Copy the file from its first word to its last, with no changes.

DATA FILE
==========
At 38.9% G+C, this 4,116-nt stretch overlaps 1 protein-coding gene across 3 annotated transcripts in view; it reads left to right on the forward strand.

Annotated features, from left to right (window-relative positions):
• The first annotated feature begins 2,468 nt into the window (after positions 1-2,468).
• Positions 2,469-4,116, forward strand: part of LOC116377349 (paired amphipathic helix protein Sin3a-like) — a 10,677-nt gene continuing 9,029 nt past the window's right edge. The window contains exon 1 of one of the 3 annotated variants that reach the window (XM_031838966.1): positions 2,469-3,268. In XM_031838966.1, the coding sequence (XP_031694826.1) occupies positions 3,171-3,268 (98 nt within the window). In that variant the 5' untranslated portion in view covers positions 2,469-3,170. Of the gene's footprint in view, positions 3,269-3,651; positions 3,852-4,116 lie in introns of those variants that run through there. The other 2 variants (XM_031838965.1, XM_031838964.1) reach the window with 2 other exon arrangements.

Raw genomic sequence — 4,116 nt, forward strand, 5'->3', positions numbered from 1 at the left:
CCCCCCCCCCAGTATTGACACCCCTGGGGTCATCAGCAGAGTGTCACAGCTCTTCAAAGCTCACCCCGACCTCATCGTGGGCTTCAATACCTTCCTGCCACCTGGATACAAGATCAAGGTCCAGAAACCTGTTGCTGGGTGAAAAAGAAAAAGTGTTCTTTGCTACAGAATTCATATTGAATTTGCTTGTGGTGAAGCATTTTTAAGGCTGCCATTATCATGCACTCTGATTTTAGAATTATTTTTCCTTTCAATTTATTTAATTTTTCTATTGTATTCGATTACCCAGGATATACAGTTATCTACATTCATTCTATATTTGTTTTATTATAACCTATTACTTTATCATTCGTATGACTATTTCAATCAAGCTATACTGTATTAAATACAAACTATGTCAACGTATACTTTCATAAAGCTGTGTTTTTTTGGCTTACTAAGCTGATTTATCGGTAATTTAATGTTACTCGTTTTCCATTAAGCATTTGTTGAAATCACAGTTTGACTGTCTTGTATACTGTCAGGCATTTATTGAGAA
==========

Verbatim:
At 38.9% G+C, this 4,116-nt stretch overlaps 1 protein-coding gene across 3 annotated transcripts in view; it reads left to right on the forward strand.

Annotated features, from left to right (window-relative positions):
• The first annotated feature begins 2,468 nt into the window (after positions 1-2,468).
• Positions 2,469-4,116, forward strand: part of LOC116377349 (paired amphipathic helix protein Sin3a-like) — a 10,677-nt gene continuing 9,029 nt past the window's right edge. The window contains exon 1 of one of the 3 annotated variants that reach the window (XM_031838966.1): positions 2,469-3,268. In XM_031838966.1, the coding sequence (XP_031694826.1) occupies positions 3,171-3,268 (98 nt within the window). In that variant the 5' untranslated portion in view covers positions 2,469-3,170. Of the gene's footprint in view, positions 3,269-3,651; positions 3,852-4,116 lie in introns of those variants that run through there. The other 2 variants (XM_031838965.1, XM_031838964.1) reach the window with 2 other exon arrangements.

Raw genomic sequence — 4,116 nt, forward strand, 5'->3', positions numbered from 1 at the left:
CCCCCCCCCCAGTATTGACACCCCTGGGGTCATCAGCAGAGTGTCACAGCTCTTCAAAGCTCACCCCGACCTCATCGTGGGCTTCAATACCTTCCTGCCACCTGGATACAAGATCAAGGTCCAGAAACCTGTTGCTGGGTGAAAAAGAAAAAGTGTTCTTTGCTACAGAATTCATATTGAATTTGCTTGTGGTGAAGCATTTTTAAGGCTGCCATTATCATGCACTCTGATTTTAGAATTATTTTTCCTTTCAATTTATTTAATTTTTCTATTGTATTCGATTACCCAGGATATACAGTTATCTACATTCATTCTATATTTGTTTTATTATAACCTATTACTTTATCATTCGTATGACTATTTCAATCAAGCTATACTGTATTAAATACAAACTATGTCAACGTATACTTTCATAAAGCTGTGTTTTTTTGGCTTACTAAGCTGATTTATCGGTAATTTAATGTTACTCGTTTTCCATTAAGCATTTGTTGAAATCACAGTTTGACTGTCTTGTATACTGTCAGGCATTTATTGAGAA